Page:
by Randall Hackworth
On March 5th and 6th of 2006, Senseis Steve Ubl and Yutaka Koike taught a series of classes at the Orange County Japan Karate Association dojo in Lake Forest, California. Impressively, numerous organizations were represented and treated to a world class weekend of karate training.
The reason I titled this article “Nothing Wasted” is that in all of the time that I have spent training with Ubl Sensei, this theme continues to present itself. No wasted motions, no wasted techniques, no wasted breath, no wasted strength, the list goes on and on. His teachings at the seminar continued this philosophy yet covered many other topics to help improve technique efficiency and effectiveness.
Koike Sensei’s teaching incorporated several interesting concepts as well. Throughout his classes, he emphasized always working with your partner, i.e., help him/her while helping yourself. He focused a lot on maintaining relaxation throughout the exercises.
Saturday started with Ubl Sensei teaching his basic, advanced fundamentals – exercises that are challenging to perform correctly but are as basic of motions as moving forward in zenkutsu-dachi. As a warm-up we would punch from shizentai, starting with the right hand punch then using a tai-sabaki motion bringing the left foot back to the right side, finishing in zenkutsu-dachi facing toward the left on a 45 degree angle, then stepping up into a low shizentai, punching with the opposite hand and rotating into the opposite position to the previous technique.
After some comfort was developed with the previous technique, we then added a modified age-uke (mawashi-age-uke) with an emphasis on keeping your hands in a useful position – meaning, not pulling your hands down in standard hikite position but keeping them in position to launch another technique.
Ubl Sensei believes and teaches that you should be able to make maximum focus/kime (i.e., effective striking power) essentially from any position and especially at very close distance and demonstrates clearly that it can be done.
Next, we continued with more basic, advanced fundamentals and applied these to kata. The first kata was Heian Shodan. From the first day I learned this kata it was taught downward block, step in punch, etc. It was invariably taught in a step-by-step, very basic, stylized fashion. However, what Ubl Sensei taught and demonstrated was interestingly different. Although he performed the outward movements in the customary, classic JKA style, throughout the kata he demonstrated movements or techniques in-between the standard techniques – again, no wasted movement and no opportunity or opening being allowed which an opponent could exploit. As indicated, the idea of no wasted movements is not uncommon with his teaching. But his other focus with this and other kata was developing the feeling of internalizing the movements and implementing them from your own center. Perhaps in a different article more information can be provided on this topic. In our review we learned that if you “master” this kata, you can “master” all of them. This was also convincingly demonstrated by his performance of sections of other kata, i.e., the same principles were applied to different techniques and body movements with astonishing realism and effectiveness.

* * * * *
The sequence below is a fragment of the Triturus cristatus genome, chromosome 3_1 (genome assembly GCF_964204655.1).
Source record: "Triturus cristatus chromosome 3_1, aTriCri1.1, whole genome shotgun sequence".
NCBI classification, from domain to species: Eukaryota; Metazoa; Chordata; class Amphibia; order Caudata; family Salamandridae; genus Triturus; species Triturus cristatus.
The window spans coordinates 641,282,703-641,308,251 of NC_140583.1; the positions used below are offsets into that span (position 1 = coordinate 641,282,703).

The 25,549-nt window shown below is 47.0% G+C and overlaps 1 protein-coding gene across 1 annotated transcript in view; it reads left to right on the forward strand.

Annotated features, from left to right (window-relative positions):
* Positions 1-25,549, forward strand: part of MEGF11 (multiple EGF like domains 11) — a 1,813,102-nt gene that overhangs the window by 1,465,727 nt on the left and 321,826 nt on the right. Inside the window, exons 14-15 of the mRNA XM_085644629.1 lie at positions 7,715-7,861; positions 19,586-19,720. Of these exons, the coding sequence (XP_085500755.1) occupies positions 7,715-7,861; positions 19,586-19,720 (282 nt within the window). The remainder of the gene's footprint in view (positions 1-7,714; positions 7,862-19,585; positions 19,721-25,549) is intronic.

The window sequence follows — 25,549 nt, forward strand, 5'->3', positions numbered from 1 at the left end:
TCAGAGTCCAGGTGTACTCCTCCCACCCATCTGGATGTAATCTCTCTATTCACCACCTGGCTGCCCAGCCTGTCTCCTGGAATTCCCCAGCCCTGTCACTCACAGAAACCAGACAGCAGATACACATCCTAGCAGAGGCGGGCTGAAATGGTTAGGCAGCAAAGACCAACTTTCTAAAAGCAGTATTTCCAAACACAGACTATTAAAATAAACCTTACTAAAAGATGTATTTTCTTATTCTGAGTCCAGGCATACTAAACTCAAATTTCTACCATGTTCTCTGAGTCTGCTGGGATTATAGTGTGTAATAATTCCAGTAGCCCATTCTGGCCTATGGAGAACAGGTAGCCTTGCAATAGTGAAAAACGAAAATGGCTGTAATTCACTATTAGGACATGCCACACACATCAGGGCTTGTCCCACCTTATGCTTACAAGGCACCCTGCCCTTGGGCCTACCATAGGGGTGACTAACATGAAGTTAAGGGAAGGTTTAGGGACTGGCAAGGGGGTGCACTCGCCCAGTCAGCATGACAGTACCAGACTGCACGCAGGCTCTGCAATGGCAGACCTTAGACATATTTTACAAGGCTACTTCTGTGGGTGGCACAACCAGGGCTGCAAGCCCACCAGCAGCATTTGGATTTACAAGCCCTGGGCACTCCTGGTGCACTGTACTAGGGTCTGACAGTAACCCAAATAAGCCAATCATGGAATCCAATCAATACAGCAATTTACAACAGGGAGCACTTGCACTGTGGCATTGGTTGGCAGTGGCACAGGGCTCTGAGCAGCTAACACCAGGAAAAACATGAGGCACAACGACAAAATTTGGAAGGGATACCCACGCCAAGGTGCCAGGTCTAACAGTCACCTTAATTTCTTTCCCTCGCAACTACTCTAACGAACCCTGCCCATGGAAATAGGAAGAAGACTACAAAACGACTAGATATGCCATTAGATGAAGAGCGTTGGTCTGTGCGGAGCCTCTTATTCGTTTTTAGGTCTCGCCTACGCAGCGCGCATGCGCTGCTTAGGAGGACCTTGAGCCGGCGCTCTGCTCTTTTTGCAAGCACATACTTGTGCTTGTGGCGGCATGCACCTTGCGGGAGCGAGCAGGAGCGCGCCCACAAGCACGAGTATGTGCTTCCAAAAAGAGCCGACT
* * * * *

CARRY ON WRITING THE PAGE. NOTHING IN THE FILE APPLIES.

During the classes, Ubl Sensei often referred to topics taught to him by the late Masatoshi Nakayama Sensei, thus "Nothing Wasted".
Koike Sensei started all of his classes with preparing the body for training, deep stretching and deep breathing. Throughout the weekend Koike Sensei would deviate from the JKS training methods to include other exercises he had learned and developed from his experience with other instructors.
In one of the sessions, Koike Sensei had the class using the blocks and movements from any of the kata against our partners constant punching. From zenkutsu-dachi, one side would perform a kizami-zuki and gyaku-zuki in place. The other side would gently step in performing any of the blocking/striking combinations from the kata of their choice. We started with the Heian kata and then progressed to more advanced kata.
Koike Sensei is not a small man and it was very clear to understand his encouragement to work with your partner as opposed to “out-manning” him. Maximizing the opportunity to coordinate your body with what he was teaching was very helpful and appreciated, especially if you were demonstrating with him.
Both instructors remained consistent with their respective teachings. Koike Sensei gave us a review of the kata Rohai and Ubl Sensei, by request, did a more in-depth review of Gojushiho-sho and Jitte. These kata were a definite challenge, for various reasons. Rohai, the original Meikyo, contained many techniques that Koike Sensei described in the most creative ways. With regard to Ubl Sensei’s breakdown of Gojushiho-sho and Jitte, he described and demonstrated simple, effective movements that over time have been eliminated from all of the standard JKA-style Shotokan kata. He indicated that Nakayama Sensei would sometimes teach and/or demonstrate things a little differently at his home dojo, the Hoitsugan, from what was being taught to the masses at the honbu dojo.
It was quite apparent that Ubl Sensei’s applications were markedly different from the typical, dare I say impractical, JKA-style approach to kata application. As indicated previously, there was no superfluous movement and he repeatedly emphasized and demonstrated very realistic applications of each movement. This was indeed an eye-opener! To say this is one thing; but as I have said to others, you really have to see it for yourself to realize the difference.
Nine hours of training, new ideas on training methods, and new ways to think about what you are doing – it doesn’t get much better than this. And not to mention – Nothing Wasted.